In this dark wet cockpit the autopilot and I have come to an agreement. I will stay awake, and it will not get any more broken. Neither side of the deal is easy to keep up. It is 0300, and pitch black, and the coffee has worn off. And the autopilot is only a machine, and machines cannot agree to deals, let alone keep them.

We have been at sea for a week. The breeze, which here in the north-eastern quadrant of the Azores high should be blowing gently from over my left shoulder, is howling on the nose, hard and spiteful, and has been for the five days. The autopilot, which should be steering us through these wet black night hours, has taken to disengaging itself suddenly and without orders, leaving the boat in irons, or worse, hurrying off down the wind lee rail under, bringing the skipper out of the hatch like a jack-in-the box asking what the blank blank is going on while banging his fist on the bridgedeck, or maybe it is just his heart thumping.

There are no stars. The bow is a sharp white knife blade hacking at the swells, crunching up hard sheets of spray that float aft in lumps. The deal is this. I let the autopilot steer us, my hands lightly on the wheel. When I feel it lurch and try to spin because the machine has disengaged, I grip a spoke and keep the compass needle on 20º, which one of these days will bring the Bishop Rock up over the horizon.

Onward, heeled, the mainsail tilted huge and pale against the sky. The plunge of the bow into the next wave, the heave as it comes clear, then the long swoop into the trough to tear a white plume out of the black sea. The faint glimmer of chemical green in the spray as it hisses past the starboard nav light. On again, down again. They should be exhilarating, these great hissing slides, but nothing is really exhilarating at the moment because we are so tired. The standby helm is sleeping on one of the downhill cockpit seats, layered in silk and wool and fleece and oilskins, hood up, only her nose showing, and it would not be kind to wake her, even to suggest someone made a cup of coffee, which right this moment is all that stands between me and sleep. Besides, if she gets her kip she might fry us a breakfast when we go off watch, and a breakfast would be a very good thing, although the bread is soda bread and the eggs, never models of freshness, might be somewhat iffy. Still, the bacon is all right, as it is not so much bacon as Spanish ham, the raw kind, and the mind fills with pigs rooting under soft green cork oaks, and the eyelids droop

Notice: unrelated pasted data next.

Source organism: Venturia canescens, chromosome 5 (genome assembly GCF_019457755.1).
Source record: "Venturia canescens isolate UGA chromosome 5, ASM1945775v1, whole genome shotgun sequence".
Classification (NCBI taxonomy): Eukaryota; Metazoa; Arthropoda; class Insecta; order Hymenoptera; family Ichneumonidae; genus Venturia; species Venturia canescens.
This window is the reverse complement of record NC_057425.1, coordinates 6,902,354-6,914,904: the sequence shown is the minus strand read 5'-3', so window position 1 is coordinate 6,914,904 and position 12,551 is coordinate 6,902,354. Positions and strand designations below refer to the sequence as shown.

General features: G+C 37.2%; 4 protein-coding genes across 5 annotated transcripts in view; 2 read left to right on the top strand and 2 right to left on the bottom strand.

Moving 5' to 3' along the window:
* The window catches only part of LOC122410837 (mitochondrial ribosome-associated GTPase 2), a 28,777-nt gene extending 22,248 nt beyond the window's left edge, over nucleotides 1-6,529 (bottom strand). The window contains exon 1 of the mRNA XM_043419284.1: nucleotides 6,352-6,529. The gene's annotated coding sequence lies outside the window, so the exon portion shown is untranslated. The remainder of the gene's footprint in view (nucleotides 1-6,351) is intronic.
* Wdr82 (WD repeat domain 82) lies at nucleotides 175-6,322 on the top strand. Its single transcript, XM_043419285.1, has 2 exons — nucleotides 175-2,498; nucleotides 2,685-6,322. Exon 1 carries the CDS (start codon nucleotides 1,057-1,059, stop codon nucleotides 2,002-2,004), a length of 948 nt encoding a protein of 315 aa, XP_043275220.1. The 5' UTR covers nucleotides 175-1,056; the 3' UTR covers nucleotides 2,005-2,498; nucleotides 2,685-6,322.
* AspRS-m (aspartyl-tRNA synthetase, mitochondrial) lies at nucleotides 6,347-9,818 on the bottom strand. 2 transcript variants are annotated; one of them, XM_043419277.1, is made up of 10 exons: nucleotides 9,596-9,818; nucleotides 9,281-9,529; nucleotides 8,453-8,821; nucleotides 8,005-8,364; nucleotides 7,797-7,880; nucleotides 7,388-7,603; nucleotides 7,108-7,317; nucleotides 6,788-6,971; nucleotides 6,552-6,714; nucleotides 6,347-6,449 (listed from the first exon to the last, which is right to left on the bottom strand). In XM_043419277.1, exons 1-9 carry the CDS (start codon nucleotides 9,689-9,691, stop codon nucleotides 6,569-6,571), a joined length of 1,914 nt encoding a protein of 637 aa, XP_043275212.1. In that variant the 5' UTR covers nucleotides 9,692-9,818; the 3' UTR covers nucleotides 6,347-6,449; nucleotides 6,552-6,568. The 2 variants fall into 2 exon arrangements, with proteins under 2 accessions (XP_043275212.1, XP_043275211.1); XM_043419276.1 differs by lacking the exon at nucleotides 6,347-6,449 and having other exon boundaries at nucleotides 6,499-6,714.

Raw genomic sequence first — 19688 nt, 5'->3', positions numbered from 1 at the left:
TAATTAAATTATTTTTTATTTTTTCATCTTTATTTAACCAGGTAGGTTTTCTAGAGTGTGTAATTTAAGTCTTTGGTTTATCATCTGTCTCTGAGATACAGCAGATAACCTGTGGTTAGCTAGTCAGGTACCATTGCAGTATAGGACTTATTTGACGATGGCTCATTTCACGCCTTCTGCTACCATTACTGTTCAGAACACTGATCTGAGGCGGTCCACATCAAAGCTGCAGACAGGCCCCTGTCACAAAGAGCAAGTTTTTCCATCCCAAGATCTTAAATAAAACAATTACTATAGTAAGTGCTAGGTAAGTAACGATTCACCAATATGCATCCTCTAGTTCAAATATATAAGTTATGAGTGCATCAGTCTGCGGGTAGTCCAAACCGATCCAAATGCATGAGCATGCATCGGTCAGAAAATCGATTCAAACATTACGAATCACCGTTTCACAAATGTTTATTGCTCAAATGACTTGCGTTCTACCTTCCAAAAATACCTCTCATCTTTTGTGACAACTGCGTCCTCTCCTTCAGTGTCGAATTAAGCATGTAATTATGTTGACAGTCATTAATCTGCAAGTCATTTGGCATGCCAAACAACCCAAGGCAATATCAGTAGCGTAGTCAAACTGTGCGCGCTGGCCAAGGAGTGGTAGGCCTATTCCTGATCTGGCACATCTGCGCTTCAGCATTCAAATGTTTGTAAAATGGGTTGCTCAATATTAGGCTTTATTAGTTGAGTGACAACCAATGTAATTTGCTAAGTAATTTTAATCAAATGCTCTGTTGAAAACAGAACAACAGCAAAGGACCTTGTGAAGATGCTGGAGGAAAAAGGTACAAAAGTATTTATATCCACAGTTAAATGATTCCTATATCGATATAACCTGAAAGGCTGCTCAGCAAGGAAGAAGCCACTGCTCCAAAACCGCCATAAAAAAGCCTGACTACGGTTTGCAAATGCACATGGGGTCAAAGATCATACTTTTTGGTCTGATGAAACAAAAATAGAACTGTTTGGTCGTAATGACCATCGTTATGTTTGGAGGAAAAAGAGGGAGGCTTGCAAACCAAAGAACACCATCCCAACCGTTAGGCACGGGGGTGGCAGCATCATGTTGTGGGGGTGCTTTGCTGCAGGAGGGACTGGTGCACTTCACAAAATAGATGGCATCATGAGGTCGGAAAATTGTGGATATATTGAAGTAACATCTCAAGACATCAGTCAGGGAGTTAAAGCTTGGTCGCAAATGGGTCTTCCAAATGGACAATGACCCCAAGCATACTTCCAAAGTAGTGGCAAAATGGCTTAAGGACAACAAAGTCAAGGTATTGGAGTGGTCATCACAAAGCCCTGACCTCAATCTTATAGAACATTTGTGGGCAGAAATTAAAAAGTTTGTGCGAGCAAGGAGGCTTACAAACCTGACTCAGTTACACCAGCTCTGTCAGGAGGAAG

-Clunk, says the autopilot, and the wheel kicks loose. I wake up and grab it before it can get away. The heart pounds. Steer, slam into a bigger-than-usual sea. A packet of water sails aft, slap in the eye and down the front of the oilskins, icy on the skin. Splutter, curse, blink it out of the eyes, wonder what it is about this sailing thing that people enjoy. Blink again. There is a strange flicker to the vision. Glasses to the eyes.

It is not the vision that is flickering. On the horizon ahead, something paler than the night sweeps across the sky. Lighthouse.

'Land ho,' I croak, quietly, because no one will be listening. I am awake now, steering. Up comes the Bishop, a loom, a wink, then a pencil, with behind it the bright grey stripe of the dawn.

Sam Llewellyn, editor The Marine Quarterly.